Stop , Review and Revise Kendal Flood Management Scheme

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The EA plans to manage flood events in the River Kent in Kendal are potentially disastrous for local residents, businesses, wildlife and the appearance of our beautiful town, as well as creating a huge carbon footprint but they will not deliver the guarantees of improved resilience that were claimed.

We, the undersigned, call upon the Secretary of State for the Environment, Food and Rural Affairs to stop the intended works immediately and undertake a review in the light of the new estimates of effectiveness vs the cost and damage to the local area.

Only one Phase, of this 3 Phase plan, has so far been scrutinised by local planners and there is no guarantee that the other two phases will ever be completed. There is strong evidence to suggest that they won't be undertaken at all.

The completion of Phase 1 alone will remove only an additional 227 homes and 71 business premises from the risk of flooding in a 1 in 20 year event . Phase 1 will actually make over 20 previously unaffected homes vulnerable to flooding. Phase 1 alone will significantly increase the likelihood of damage or loss of Kendal's bridges, at least one of which is a scheduled ancient monument.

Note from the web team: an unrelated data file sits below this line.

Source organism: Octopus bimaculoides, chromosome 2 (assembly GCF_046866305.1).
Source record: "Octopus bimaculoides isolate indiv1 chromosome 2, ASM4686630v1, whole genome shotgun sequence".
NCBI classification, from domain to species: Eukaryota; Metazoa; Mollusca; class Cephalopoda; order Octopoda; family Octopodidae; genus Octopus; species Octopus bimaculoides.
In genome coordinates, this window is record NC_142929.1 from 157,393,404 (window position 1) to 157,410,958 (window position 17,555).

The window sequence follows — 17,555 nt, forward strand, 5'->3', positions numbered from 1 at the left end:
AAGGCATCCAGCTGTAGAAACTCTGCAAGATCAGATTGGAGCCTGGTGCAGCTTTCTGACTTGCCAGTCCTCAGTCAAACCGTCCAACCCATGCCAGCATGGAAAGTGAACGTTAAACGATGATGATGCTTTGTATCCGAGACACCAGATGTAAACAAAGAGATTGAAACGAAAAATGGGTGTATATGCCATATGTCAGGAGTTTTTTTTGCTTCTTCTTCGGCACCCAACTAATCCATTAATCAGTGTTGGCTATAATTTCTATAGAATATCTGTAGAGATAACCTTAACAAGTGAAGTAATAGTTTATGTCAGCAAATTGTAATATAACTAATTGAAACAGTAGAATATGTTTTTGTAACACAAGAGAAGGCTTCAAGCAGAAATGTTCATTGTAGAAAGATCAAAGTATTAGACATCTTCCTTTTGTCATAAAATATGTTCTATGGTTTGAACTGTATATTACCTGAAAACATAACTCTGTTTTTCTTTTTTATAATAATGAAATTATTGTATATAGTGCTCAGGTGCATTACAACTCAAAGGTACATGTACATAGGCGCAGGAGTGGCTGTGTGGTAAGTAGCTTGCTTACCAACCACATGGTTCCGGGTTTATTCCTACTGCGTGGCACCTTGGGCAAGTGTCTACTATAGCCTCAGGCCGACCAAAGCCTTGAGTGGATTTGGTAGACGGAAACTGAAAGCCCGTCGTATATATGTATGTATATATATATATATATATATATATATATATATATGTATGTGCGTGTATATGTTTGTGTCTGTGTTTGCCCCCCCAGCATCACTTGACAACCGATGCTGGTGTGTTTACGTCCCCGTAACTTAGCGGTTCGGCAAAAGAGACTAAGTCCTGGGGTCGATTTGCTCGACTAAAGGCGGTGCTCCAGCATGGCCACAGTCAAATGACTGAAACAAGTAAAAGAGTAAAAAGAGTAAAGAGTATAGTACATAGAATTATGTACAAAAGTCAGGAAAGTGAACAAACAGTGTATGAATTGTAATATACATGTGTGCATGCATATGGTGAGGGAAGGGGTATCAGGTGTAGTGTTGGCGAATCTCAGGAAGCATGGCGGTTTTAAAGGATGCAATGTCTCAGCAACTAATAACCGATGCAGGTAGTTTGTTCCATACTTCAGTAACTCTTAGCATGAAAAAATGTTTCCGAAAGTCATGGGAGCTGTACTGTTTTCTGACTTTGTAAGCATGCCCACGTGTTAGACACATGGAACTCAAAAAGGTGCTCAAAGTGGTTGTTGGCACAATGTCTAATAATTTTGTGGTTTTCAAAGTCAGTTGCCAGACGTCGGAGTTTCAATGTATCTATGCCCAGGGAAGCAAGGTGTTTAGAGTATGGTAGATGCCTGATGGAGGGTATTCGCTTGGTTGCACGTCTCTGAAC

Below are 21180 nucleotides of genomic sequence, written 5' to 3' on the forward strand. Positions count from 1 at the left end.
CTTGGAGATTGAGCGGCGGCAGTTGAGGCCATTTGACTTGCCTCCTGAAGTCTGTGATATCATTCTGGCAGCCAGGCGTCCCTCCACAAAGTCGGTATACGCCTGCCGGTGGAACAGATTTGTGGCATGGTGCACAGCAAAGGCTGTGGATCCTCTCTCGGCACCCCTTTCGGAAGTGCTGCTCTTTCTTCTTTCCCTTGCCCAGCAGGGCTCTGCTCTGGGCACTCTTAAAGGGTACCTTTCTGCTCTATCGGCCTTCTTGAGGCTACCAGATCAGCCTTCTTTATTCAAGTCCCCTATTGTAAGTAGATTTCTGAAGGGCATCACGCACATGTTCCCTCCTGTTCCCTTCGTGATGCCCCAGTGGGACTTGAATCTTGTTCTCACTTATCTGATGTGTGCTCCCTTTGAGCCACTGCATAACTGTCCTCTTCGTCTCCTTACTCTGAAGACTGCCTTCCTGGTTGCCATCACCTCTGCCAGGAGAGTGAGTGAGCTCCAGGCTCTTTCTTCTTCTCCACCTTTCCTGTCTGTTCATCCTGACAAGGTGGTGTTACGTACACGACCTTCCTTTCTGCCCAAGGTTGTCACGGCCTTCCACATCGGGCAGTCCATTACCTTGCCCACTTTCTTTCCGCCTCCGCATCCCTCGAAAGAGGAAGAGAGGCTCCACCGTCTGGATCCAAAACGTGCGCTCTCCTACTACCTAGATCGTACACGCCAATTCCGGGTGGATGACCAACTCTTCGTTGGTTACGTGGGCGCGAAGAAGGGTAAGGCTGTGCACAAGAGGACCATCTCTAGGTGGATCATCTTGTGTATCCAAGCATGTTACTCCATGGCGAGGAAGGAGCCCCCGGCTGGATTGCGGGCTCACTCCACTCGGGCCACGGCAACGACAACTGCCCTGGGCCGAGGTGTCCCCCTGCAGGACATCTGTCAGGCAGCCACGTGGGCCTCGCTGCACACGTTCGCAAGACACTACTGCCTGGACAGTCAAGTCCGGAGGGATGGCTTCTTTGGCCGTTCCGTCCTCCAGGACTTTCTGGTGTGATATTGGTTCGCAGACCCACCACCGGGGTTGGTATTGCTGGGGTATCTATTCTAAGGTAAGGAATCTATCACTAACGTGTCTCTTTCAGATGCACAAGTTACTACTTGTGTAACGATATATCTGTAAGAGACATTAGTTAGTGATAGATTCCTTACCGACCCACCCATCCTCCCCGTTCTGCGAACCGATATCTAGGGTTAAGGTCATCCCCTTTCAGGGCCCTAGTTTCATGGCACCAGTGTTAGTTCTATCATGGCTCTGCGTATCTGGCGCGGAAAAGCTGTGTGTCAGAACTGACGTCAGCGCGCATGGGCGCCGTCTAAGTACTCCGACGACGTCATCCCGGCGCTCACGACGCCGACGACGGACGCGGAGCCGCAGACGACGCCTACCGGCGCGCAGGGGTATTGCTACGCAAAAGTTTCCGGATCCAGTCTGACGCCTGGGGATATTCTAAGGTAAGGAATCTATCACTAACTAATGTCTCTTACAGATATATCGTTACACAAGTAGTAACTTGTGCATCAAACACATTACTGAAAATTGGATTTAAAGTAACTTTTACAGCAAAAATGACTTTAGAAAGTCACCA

Phase 1 will also devastate the local environment and the felling of over 500 mature deciduous trees will wreck the habitat of 4 protected species of bats, severely affecting the habitat of otters and crayfish during their breeding cycles. The construction work and the loss of habitat could potentially drive them and local native Roe deer out of the area altogether.

The estimated freight of 3500 tonnes of concrete and over half a million tonnes of soil, clay and stone required for the works will create a staggering 2,025 tonnes of CO2. This is the equivalent of flying around the world 300 times in a 737 jet.

We would like to tell the Secretary of State that this is not a price worth paying and urge the EA to rethink the plans with more consideration for the effectiveness of the scheme and its impact on local people and the environment.

We call for a stop to Phase 1 until the whole of the three phases are fully researched, costed and consulted upon locally with stakeholders, residents and organisations before planning proposals are drawn up for the whole scheme.

The implementation of one part of the scheme is limited in its potential for protection, disastrous for the environment and aesthetically destructive for the whole town.